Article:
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“For by grace you have been saved through faith. And this is not your own doing; it is the gift of God, not a result of works, so that no one may boast.” —Ephesians 2:8,9

Erasmus Writes a Letter to Martin Luther,
May 30, 1519

Not all church reformers joined the Protestant Reformation in the 16th Century. Desiderius Erasmus of Rotterdam (1466-1536) was the most famous scholarly critic of his day, who never left the Church of Rome, but whose intellectual and theological acuity towered over most of his peers, if he actually had any. Witty and daring, Erasmus sparred with the theological doctors of the church, seeking reform of abuses. He challenged Luther in both theology and tactics, and, while remaining loyal to the Papacy itself, excoriated the Pope to the brink of heresy. All the while, he established the highest standards of Renaissance and Reformation scholarship. He became known as “the Prince of the Christian Humanists.”

Desiderius Erasmus of Rotterdam (1466-1536)

Born out of wedlock to a Catholic priest and a woman about whom little is known, in Gouda near Rotterdam, Netherlands, his given name is unknown; he was christened Erasmus, after his father’s favorite saint. Both parents died in 1483 of the plague. Erasmus attended a prestigious monastic school beginning at the age of nine and learned both Latin and Greek, languages he eventually mastered beyond all contemporaries. It was an era of intellectual ferment and inquiry, and the brilliant young scholar joined the same order as Martin Luther—the Augustinians. Although he was ordained to the priesthood at the age of 26, his reputation as a humanist scholar of exceptional merit, as well as his ill health, brought a special lifetime dispensation from the Pope, to set aside his religious vows for full-time scholarship, a move that allowed him to remain aloof from the scholastic strictures of most other philosophers and teachers of his day.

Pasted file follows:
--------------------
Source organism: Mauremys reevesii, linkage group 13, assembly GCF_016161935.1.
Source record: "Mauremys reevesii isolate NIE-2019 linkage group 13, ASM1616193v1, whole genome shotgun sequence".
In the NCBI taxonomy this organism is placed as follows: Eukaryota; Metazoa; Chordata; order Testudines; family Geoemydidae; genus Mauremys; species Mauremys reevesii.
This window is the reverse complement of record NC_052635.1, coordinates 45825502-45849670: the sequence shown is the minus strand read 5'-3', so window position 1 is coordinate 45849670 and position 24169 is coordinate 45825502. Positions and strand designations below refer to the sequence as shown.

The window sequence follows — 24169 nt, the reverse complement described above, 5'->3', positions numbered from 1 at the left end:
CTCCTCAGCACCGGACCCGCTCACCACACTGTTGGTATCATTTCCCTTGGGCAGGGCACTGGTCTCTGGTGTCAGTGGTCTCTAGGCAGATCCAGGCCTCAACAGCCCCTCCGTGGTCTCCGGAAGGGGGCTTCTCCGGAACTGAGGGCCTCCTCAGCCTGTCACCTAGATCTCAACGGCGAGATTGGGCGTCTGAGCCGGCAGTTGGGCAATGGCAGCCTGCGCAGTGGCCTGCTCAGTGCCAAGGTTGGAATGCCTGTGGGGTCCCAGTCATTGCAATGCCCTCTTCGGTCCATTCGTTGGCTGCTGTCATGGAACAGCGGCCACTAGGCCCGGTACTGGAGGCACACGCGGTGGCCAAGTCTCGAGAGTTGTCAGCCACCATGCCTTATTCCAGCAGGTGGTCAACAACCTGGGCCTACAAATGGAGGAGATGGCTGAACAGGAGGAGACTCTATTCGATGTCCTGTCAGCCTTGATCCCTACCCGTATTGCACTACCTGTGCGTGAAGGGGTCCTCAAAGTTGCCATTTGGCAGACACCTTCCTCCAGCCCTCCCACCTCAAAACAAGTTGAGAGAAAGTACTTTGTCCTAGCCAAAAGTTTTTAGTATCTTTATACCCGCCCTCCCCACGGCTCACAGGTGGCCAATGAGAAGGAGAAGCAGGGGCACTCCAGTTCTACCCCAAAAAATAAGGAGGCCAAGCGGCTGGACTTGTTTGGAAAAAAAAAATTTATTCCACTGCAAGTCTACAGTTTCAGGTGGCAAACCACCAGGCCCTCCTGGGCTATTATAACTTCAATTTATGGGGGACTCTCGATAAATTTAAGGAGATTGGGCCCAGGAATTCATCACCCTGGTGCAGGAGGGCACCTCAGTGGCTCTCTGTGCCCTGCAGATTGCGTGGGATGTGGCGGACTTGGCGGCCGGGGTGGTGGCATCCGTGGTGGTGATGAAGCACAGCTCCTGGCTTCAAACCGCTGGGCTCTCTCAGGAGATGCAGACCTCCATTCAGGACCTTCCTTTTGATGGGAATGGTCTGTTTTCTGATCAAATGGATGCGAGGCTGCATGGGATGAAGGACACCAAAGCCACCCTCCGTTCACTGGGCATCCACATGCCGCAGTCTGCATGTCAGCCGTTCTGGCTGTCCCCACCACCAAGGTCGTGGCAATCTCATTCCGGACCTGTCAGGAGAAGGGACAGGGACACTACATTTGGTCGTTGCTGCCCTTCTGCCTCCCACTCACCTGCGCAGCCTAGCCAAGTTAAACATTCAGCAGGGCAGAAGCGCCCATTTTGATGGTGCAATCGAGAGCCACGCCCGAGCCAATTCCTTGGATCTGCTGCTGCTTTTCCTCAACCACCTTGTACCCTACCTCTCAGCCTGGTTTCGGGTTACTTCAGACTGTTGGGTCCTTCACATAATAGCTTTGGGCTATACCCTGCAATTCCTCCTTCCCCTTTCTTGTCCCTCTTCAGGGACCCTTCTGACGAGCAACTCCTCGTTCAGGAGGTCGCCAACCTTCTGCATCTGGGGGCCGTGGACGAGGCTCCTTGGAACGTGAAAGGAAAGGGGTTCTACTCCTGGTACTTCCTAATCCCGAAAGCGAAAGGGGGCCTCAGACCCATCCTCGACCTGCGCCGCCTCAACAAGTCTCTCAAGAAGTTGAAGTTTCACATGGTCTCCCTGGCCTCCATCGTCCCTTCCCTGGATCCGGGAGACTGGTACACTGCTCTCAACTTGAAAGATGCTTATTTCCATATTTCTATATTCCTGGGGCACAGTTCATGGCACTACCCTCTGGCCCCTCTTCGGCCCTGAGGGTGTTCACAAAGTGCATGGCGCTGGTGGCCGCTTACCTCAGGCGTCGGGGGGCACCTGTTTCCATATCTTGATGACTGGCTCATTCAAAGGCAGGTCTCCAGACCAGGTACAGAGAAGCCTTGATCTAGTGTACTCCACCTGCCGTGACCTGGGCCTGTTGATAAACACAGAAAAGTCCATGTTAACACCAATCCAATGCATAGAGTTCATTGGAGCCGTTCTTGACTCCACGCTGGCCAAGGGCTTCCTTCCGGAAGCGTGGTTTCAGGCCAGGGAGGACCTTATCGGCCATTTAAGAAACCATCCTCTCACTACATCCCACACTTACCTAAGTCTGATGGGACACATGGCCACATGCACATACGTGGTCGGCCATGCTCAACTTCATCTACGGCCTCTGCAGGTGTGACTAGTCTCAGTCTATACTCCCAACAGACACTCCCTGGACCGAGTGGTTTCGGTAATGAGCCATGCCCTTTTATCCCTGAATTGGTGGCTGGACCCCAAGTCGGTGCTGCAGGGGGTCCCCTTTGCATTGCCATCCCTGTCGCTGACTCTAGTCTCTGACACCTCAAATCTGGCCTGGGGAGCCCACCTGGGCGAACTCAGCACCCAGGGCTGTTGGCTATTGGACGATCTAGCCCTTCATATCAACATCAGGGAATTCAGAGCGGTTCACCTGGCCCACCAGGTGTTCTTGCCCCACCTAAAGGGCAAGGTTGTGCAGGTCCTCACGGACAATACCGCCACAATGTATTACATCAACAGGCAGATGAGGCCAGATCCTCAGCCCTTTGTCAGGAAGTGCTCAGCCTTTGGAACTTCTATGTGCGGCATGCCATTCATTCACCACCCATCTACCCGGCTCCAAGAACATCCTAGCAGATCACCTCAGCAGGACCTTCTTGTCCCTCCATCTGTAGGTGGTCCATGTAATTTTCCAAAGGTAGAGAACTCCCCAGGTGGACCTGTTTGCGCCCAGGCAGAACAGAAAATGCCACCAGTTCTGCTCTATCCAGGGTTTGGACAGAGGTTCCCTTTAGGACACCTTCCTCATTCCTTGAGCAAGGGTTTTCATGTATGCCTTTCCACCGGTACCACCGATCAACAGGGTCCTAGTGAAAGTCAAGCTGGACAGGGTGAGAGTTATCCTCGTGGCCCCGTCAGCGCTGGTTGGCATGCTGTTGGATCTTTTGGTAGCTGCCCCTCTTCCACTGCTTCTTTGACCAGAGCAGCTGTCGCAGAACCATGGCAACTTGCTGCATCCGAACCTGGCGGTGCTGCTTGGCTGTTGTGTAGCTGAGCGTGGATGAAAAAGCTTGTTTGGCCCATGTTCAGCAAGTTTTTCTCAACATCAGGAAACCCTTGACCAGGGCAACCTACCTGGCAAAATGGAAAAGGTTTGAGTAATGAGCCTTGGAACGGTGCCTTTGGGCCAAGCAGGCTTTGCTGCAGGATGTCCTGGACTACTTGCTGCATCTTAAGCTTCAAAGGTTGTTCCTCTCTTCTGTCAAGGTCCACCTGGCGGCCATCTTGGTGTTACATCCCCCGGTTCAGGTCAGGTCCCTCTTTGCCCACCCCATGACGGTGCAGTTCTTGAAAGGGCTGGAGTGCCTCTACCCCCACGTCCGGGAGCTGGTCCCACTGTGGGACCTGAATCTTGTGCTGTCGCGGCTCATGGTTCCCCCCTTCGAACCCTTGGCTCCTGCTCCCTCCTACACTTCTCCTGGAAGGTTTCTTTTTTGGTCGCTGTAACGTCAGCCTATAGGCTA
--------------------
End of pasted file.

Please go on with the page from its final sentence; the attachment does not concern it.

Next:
Saint Erasmus, also known as Saint Elmo (died c. AD 303)

Martin Luther (1483-1546) as an Augustinian Monk

Martin Luther, an Augustinian monk in Saxony, and a slightly younger contemporary of Erasmus, came to a personal faith in Christ in the early 16th Century. He too possessed a brilliant and enquiring mind, which led him to criticize certain practices of the Roman Church. His entry into the lists against the corruptions that pervaded the Church among the Germans, coincided with the peak of Erasmus’s fame, having produced new Greek and Latin translations of the Bible, as well as popularized criticism of corrupt practices within the Church. As men of humanist learning and biblical scholarship, as well as popular writers eagerly read by the educated men of Europe, the two became correspondents over the application of biblical truth, in opposition and comparison with the accepted dogmas of the Roman Church. They both attacked pride, greed, and obscurantism, but where Erasmus trimmed his theological sails just enough to avoid excommunication and separation from the Roman Church, Luther fought his way through heresy trials and condemnation, to break with Rome altogether, and lead the Protestant Reformation.

The title page of the Erasmian New Testament (1516)

Martin Luther appears before the Diet of Worms, April 16-18, 1521

On May 30, 1519 Erasmus wrote Luther that it might be: